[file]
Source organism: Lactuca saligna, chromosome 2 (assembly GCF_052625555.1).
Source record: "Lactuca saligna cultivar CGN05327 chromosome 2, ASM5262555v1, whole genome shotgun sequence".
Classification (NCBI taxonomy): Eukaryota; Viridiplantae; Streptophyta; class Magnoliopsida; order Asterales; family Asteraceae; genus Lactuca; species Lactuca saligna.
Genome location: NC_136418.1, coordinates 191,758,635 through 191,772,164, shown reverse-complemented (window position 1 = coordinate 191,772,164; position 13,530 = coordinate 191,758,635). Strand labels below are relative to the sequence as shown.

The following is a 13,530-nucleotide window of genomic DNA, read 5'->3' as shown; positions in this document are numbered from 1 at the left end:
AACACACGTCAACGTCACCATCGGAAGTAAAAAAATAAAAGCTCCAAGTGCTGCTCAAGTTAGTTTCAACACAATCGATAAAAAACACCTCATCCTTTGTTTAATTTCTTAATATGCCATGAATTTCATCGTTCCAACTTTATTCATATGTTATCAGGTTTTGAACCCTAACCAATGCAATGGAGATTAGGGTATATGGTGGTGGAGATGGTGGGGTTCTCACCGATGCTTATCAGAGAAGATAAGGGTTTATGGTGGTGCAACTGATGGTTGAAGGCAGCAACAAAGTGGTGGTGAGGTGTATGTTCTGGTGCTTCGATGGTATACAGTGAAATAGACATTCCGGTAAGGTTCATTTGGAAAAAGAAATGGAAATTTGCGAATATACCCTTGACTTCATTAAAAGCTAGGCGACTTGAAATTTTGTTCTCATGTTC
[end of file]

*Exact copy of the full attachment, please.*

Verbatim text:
Source organism: Lactuca saligna, chromosome 2 (assembly GCF_052625555.1).
Source record: "Lactuca saligna cultivar CGN05327 chromosome 2, ASM5262555v1, whole genome shotgun sequence".
Classification (NCBI taxonomy): Eukaryota; Viridiplantae; Streptophyta; class Magnoliopsida; order Asterales; family Asteraceae; genus Lactuca; species Lactuca saligna.
Genome location: NC_136418.1, coordinates 191,758,635 through 191,772,164, shown reverse-complemented (window position 1 = coordinate 191,772,164; position 13,530 = coordinate 191,758,635). Strand labels below are relative to the sequence as shown.

The following is a 13,530-nucleotide window of genomic DNA, read 5'->3' as shown; positions in this document are numbered from 1 at the left end:
AACACACGTCAACGTCACCATCGGAAGTAAAAAAATAAAAGCTCCAAGTGCTGCTCAAGTTAGTTTCAACACAATCGATAAAAAACACCTCATCCTTTGTTTAATTTCTTAATATGCCATGAATTTCATCGTTCCAACTTTATTCATATGTTATCAGGTTTTGAACCCTAACCAATGCAATGGAGATTAGGGTATATGGTGGTGGAGATGGTGGGGTTCTCACCGATGCTTATCAGAGAAGATAAGGGTTTATGGTGGTGCAACTGATGGTTGAAGGCAGCAACAAAGTGGTGGTGAGGTGTATGTTCTGGTGCTTCGATGGTATACAGTGAAATAGACATTCCGGTAAGGTTCATTTGGAAAAAGAAATGGAAATTTGCGAATATACCCTTGACTTCATTAAAAGCTAGGCGACTTGAAATTTTGTTCTCATGTTC